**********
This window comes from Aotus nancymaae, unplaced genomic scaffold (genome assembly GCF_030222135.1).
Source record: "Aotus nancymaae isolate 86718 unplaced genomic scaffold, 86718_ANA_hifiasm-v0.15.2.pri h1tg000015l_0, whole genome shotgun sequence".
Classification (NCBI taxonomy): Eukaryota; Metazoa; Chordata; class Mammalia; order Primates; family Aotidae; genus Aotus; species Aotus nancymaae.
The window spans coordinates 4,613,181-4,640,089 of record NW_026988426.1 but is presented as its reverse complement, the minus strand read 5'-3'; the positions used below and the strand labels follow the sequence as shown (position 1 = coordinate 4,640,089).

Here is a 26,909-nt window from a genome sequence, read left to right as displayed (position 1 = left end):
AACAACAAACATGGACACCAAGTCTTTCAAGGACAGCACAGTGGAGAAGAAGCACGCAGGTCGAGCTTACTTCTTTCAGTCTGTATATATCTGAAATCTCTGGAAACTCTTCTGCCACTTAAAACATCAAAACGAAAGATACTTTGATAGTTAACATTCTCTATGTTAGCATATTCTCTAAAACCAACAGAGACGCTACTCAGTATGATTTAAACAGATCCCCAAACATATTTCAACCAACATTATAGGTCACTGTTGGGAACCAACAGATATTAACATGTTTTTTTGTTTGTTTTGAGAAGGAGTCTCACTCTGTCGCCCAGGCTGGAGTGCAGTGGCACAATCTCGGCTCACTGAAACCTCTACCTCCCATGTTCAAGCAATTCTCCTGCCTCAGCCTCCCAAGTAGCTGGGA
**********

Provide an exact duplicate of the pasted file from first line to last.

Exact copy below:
This window comes from Aotus nancymaae, unplaced genomic scaffold (genome assembly GCF_030222135.1).
Source record: "Aotus nancymaae isolate 86718 unplaced genomic scaffold, 86718_ANA_hifiasm-v0.15.2.pri h1tg000015l_0, whole genome shotgun sequence".
Classification (NCBI taxonomy): Eukaryota; Metazoa; Chordata; class Mammalia; order Primates; family Aotidae; genus Aotus; species Aotus nancymaae.
The window spans coordinates 4,613,181-4,640,089 of record NW_026988426.1 but is presented as its reverse complement, the minus strand read 5'-3'; the positions used below and the strand labels follow the sequence as shown (position 1 = coordinate 4,640,089).

Here is a 26,909-nt window from a genome sequence, read left to right as displayed (position 1 = left end):
AACAACAAACATGGACACCAAGTCTTTCAAGGACAGCACAGTGGAGAAGAAGCACGCAGGTCGAGCTTACTTCTTTCAGTCTGTATATATCTGAAATCTCTGGAAACTCTTCTGCCACTTAAAACATCAAAACGAAAGATACTTTGATAGTTAACATTCTCTATGTTAGCATATTCTCTAAAACCAACAGAGACGCTACTCAGTATGATTTAAACAGATCCCCAAACATATTTCAACCAACATTATAGGTCACTGTTGGGAACCAACAGATATTAACATGTTTTTTTGTTTGTTTTGAGAAGGAGTCTCACTCTGTCGCCCAGGCTGGAGTGCAGTGGCACAATCTCGGCTCACTGAAACCTCTACCTCCCATGTTCAAGCAATTCTCCTGCCTCAGCCTCCCAAGTAGCTGGGA